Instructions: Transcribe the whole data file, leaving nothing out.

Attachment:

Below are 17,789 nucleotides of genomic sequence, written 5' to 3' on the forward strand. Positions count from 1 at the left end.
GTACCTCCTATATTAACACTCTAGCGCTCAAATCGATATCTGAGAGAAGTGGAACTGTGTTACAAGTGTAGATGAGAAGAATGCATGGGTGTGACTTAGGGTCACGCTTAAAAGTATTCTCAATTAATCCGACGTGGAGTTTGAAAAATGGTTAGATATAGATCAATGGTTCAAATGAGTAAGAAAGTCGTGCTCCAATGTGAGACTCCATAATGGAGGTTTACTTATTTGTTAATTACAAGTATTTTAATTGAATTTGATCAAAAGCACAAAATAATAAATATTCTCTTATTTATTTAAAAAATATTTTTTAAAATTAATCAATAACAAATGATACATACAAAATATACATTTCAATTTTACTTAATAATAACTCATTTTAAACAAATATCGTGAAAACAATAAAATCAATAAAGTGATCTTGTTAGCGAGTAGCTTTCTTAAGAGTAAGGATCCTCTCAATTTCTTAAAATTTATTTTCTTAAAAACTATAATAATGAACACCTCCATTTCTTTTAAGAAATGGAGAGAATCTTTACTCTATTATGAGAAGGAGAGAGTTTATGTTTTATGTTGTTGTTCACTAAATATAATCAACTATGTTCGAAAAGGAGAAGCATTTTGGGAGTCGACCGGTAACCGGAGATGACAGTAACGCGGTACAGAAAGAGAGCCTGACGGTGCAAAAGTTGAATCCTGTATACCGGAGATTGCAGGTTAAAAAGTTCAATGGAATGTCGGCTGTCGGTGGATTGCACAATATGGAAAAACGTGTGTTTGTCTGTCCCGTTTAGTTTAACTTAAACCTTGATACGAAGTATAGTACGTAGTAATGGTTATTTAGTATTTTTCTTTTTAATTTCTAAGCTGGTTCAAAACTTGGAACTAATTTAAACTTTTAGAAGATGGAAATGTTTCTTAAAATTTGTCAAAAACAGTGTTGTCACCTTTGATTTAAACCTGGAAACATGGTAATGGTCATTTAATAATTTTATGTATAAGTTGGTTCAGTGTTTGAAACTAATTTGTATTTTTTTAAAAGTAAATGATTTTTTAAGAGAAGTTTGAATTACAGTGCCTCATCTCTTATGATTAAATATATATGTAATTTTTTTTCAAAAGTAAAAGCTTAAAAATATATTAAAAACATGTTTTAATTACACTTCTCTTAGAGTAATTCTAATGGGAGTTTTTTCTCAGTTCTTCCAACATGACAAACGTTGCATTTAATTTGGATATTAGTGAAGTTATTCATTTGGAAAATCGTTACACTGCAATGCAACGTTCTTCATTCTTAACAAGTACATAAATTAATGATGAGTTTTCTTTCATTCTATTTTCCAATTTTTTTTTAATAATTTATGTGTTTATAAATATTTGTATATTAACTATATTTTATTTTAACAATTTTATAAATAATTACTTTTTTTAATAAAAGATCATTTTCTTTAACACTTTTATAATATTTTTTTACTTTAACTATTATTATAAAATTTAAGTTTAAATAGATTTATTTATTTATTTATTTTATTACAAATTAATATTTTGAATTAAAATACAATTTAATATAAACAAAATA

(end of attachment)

Below are 17,789 nucleotides of genomic sequence, written 5' to 3' on the forward strand. Positions count from 1 at the left end.
GTACCTCCTATATTAACACTCTAGCGCTCAAATCGATATCTGAGAGAAGTGGAACTGTGTTACAAGTGTAGATGAGAAGAATGCATGGGTGTGACTTAGGGTCACGCTTAAAAGTATTCTCAATTAATCCGACGTGGAGTTTGAAAAATGGTTAGATATAGATCAATGGTTCAAATGAGTAAGAAAGTCGTGCTCCAATGTGAGACTCCATAATGGAGGTTTACTTATTTGTTAATTACAAGTATTTTAATTGAATTTGATCAAAAGCACAAAATAATAAATATTCTCTTATTTATTTAAAAAATATTTTTTAAAATTAATCAATAACAAATGATACATACAAAATATACATTTCAATTTTACTTAATAATAACTCATTTTAAACAAATATCGTGAAAACAATAAAATCAATAAAGTGATCTTGTTAGCGAGTAGCTTTCTTAAGAGTAAGGATCCTCTCAATTTCTTAAAATTTATTTTCTTAAAAACTATAATAATGAACACCTCCATTTCTTTTAAGAAATGGAGAGAATCTTTACTCTATTATGAGAAGGAGAGAGTTTATGTTTTATGTTGTTGTTCACTAAATATAATCAACTATGTTCGAAAAGGAGAAGCATTTTGGGAGTCGACCGGTAACCGGAGATGACAGTAACGCGGTACAGAAAGAGAGCCTGACGGTGCAAAAGTTGAATCCTGTATACCGGAGATTGCAGGTTAAAAAGTTCAATGGAATGTCGGCTGTCGGTGGATTGCACAATATGGAAAAACGTGTGTTTGTCTGTCCCGTTTAGTTTAACTTAAACCTTGATACGAAGTATAGTACGTAGTAATGGTTATTTAGTATTTTTCTTTTTAATTTCTAAGCTGGTTCAAAACTTGGAACTAATTTAAACTTTTAGAAGATGGAAATGTTTCTTAAAATTTGTCAAAAACAGTGTTGTCACCTTTGATTTAAACCTGGAAACATGGTAATGGTCATTTAATAATTTTATGTATAAGTTGGTTCAGTGTTTGAAACTAATTTGTATTTTTTTAAAAGTAAATGATTTTTTAAGAGAAGTTTGAATTACAGTGCCTCATCTCTTATGATTAAATATATATGTAATTTTTTTTCAAAAGTAAAAGCTTAAAAATATATTAAAAACATGTTTTAATTACACTTCTCTTAGAGTAATTCTAATGGGAGTTTTTTCTCAGTTCTTCCAACATGACAAACGTTGCATTTAATTTGGATATTAGTGAAGTTATTCATTTGGAAAATCGTTACACTGCAATGCAACGTTCTTCATTCTTAACAAGTACATAAATTAATGATGAGTTTTCTTTCATTCTATTTTCCAATTTTTTTTTAATAATTTATGTGTTTATAAATATTTGTATATTAACTATATTTTATTTTAACAATTTTATAAATAATTACTTTTTTTAATAAAAGATCATTTTCTTTAACACTTTTATAATATTTTTTTACTTTAACTATTATTATAAAATTTAAGTTTAAATAGATTTATTTATTTATTTATTTTATTACAAATTAATATTTTGAATTAAAATACAATTTAATATAAACAAAATA